Science academies hand climate change body a recipe for reform
iKb – In the wake of a few high-profile errors found in the most recent Intergovernmental Panel on Climate Change assessment report, the organization asked the InterAcademy Council, a coalition of national science organizations, to examine its structure and procedures in order to identify potential weaknesses. The IAC’s report came in today, and it more or less indicates that the IPCC has been a victim of its own success. Because so many people, from policy makers to critics, pay attention to the IPCC’s reports, the IAC suggests that fundamental reforms are needed to improve the transparency and rigor of the organization.
The IPCC’s troubles began with a disclosure that one of the sections in its massive Fourth Assessment Report, the Summary for Policymakers, contained some inaccurate information regarding the likely fate of Himalayan glaciers, suggesting they were melting at an unrealistic rate. That seems to have opened the floodgates, and a variety of claimed inaccuracies (some spurious) were published, as was an attack on the group’s chairman, Rajendra Pachauri. These issues helped prompt the IPCC to request an evaluation of its organization and process. For that, it turned to the IAC, which has a membership that includes the national science academies of many nations, including the US’ National Academy of Sciences and UK’s Royal Society.
Princeton’s Hal Shapiro, who chaired the IAC’s review committee, introduced the report at a press conference in New York earlier today. He repeatedly made it clear (often to the disappointment of some reporters present) that the committee’s task wasn’t to re-review the science present in the IPCC report; instead, the focus was on understanding how the IPCC’s own review process could be improved, and how the organization could maintain its credibility in the face of both justifiable scrutiny and spurious accusations.
Shapiro praised the organization, saying, “overall, it has served the world well.” But its success has resulted in public scrutiny that the IPCC’s original structure, which has remained intact through four major reports, simply isn’t capable of handling. To provide fast, year-round responses to potential errors, the report calls for the IPCC to put an executive committee in place, headed by an executive director chosen from among the group’s senior scientists. To prevent any of the executive committee members from being seen as the face of the IPCC (much as Pachauri is now), the IAC recommends that all of its senior staff serve in those positions for a single assessment.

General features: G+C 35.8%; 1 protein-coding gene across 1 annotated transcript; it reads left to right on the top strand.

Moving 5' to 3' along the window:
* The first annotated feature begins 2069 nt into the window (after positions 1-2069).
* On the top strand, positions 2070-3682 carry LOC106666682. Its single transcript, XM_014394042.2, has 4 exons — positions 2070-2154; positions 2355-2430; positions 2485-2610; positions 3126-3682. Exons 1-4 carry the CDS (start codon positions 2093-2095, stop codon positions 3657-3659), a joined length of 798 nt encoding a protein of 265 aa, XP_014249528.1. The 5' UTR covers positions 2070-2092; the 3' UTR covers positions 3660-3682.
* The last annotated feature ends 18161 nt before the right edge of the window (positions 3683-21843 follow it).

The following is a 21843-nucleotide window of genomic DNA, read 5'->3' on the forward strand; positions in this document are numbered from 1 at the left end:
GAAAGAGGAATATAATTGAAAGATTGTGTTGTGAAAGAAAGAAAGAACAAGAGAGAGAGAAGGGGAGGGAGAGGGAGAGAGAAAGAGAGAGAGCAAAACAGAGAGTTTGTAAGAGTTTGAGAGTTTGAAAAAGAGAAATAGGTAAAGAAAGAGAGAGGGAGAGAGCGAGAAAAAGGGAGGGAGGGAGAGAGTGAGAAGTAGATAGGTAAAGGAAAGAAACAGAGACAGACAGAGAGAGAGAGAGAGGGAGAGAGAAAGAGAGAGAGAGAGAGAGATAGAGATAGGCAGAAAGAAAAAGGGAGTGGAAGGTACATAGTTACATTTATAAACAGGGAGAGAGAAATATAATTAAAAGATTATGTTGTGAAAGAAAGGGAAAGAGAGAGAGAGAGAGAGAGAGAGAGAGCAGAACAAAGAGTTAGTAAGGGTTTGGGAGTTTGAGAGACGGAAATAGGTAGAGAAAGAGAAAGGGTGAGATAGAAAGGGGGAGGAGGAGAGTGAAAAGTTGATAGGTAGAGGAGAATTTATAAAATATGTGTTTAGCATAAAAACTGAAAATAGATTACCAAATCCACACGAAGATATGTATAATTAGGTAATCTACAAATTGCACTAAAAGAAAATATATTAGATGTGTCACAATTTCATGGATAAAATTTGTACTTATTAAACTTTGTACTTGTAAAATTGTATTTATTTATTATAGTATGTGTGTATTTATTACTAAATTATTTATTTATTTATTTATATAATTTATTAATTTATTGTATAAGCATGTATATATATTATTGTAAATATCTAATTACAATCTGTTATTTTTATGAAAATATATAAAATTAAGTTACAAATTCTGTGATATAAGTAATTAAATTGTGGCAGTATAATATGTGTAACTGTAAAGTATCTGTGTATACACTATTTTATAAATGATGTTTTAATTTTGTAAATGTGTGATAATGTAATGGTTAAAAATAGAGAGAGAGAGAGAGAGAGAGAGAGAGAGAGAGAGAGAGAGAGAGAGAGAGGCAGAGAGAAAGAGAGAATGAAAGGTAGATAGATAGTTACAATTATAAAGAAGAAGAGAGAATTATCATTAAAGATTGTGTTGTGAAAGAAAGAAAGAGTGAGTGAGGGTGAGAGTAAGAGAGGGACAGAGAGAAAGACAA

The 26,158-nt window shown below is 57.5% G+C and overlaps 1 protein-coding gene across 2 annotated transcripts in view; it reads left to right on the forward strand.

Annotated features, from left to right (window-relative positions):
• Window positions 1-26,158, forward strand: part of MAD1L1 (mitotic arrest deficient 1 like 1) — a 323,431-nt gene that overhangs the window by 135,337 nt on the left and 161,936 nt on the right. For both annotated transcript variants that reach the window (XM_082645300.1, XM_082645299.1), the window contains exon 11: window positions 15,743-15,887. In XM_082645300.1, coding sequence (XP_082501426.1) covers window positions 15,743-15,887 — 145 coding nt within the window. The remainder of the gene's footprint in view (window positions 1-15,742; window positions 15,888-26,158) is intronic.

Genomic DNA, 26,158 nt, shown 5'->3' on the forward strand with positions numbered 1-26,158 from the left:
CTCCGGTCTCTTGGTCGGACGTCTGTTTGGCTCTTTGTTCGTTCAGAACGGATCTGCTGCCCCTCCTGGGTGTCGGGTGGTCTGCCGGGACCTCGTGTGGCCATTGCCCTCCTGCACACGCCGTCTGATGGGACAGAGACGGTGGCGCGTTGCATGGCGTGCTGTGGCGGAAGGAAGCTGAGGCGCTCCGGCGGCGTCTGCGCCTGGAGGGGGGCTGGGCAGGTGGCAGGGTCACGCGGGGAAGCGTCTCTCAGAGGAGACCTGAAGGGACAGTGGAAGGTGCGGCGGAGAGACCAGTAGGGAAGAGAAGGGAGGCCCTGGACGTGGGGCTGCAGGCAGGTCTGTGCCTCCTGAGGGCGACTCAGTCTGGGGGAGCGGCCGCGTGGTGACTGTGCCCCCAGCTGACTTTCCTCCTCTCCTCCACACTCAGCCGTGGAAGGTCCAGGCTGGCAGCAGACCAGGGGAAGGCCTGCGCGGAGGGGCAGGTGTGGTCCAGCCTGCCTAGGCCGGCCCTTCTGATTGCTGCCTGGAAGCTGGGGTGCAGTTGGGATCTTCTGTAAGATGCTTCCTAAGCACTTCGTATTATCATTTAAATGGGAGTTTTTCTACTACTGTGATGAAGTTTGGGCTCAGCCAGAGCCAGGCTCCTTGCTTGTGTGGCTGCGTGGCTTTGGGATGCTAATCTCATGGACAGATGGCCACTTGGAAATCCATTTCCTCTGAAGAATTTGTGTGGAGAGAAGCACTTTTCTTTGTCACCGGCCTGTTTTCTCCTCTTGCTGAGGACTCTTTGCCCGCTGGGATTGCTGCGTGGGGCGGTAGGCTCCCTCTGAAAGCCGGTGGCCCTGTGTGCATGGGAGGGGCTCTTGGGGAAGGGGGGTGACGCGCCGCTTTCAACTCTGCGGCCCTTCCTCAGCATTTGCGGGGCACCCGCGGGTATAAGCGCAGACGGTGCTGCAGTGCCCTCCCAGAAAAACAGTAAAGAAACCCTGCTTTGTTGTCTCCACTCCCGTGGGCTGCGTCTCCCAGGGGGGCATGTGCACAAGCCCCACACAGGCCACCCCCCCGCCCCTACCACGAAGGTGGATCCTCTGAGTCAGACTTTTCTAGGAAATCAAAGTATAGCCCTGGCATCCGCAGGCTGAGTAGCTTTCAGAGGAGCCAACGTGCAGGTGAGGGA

That sort of approach should extend throughout the organization. The IPCC currently has no rules for handling conflicts of interest or guidelines for determining who within the organization can claim to speak on its behalf. The committee urges that policies for both of these issues be put in place in time for the next IPCC assessment report.
The same goes for the group’s review process. The most recent report, AR4, drew roughly 90,000 comments, and Shapiro said that many of these were more editorial than critiques of the science. To manage this flood of critiques, the report recommends that the IPCC “adopt a more targeted and effective process for responding to reviewer comments.” This would involve having the Review Editors sift through the flood of input for the valid and significant points. This would do away with the current policy, which requires the authors of a given section to respond to all comments that are submitted.
The final area that could use reform is how uncertainty used in the report is handled. Shapiro highlighted how, in the summary for policymakers, the authors expressed high confidence in predictions that were later found to be erroneous, and in a few cases confidence levels were assigned to statements that he termed “unfalsifiable.” The report calls for the use of quantitative probabilities only when the evidence is very well understood, and for a consistent use of a qualitative scale for documents intended for policymakers.
Overall, it’s difficult to find fault with any of these recommendations, or the general justification for their adoption—the IPCC has clearly outgrown the process and structure that got it through the first few assessment reports. Will the changes be put in place in time for the next report, AR5?
The IPCC’s Pachauri held a press conference to discuss just that question, but failed to address some key points. Since he and many other senior IPCC staff members shepherded AR4 to completion, the IAC’s report would seem to call for him to step down. Instead, Pachauri indicated he’d push for the adoption of the IAC’s recommendations, but wouldn’t say whether he’d step down even if they weren’t taken up wholesale. The questions from the media present quickly bogged down that press conference into a discussion of the IPCC’s science (in contrast to the first, where Hal Shapiro kept matters on topic).
The end result is that the IPCC appears to now have an excellent roadmap for reforming its governance and process, and its leadership appears to be interested in implementing them. Unfortunately, as the press conference demonstrated, any implementation will take place against a backdrop of criticism, some of it spurious, as well as copious amounts of mistrust.